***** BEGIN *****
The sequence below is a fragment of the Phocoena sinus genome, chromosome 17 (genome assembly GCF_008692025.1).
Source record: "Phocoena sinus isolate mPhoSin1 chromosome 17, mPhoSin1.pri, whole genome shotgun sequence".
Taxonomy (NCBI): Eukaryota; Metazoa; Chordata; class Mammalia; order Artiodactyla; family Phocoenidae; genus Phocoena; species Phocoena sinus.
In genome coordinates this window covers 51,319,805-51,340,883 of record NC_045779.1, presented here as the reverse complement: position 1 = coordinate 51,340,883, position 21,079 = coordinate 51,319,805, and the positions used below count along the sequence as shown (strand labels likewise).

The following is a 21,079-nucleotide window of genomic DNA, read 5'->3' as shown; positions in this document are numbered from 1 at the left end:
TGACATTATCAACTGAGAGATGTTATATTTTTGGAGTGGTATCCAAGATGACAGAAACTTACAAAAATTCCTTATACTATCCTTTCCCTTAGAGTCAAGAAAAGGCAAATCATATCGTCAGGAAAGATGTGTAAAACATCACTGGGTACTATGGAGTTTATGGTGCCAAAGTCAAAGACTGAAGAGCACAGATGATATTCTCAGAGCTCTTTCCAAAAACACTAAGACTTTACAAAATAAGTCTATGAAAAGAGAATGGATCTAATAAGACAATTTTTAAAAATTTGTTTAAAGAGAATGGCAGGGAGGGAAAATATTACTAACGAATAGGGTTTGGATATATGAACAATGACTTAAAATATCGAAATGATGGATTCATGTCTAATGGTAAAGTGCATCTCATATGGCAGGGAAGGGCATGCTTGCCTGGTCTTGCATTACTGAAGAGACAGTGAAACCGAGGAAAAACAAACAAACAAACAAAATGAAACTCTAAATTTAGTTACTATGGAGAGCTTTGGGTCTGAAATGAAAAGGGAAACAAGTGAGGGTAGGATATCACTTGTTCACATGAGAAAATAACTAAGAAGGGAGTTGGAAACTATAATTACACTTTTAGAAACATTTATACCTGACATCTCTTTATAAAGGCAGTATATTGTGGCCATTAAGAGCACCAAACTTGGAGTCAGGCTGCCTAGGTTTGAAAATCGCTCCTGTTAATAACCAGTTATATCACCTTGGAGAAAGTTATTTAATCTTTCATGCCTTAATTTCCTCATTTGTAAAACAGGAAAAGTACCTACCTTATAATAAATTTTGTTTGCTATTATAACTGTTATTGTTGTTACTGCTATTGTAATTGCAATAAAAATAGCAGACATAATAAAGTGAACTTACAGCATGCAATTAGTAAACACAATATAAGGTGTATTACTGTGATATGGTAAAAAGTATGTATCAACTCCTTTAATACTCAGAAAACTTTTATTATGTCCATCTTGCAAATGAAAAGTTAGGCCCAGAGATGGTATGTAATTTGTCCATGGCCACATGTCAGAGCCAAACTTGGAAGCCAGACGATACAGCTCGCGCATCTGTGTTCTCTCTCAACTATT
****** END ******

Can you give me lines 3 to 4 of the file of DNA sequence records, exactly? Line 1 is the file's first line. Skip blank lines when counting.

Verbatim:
Taxonomy (NCBI): Eukaryota; Metazoa; Chordata; class Mammalia; order Artiodactyla; family Phocoenidae; genus Phocoena; species Phocoena sinus.
In genome coordinates this window covers 51,319,805-51,340,883 of record NC_045779.1, presented here as the reverse complement: position 1 = coordinate 51,340,883, position 21,079 = coordinate 51,319,805, and the positions used below count along the sequence as shown (strand labels likewise).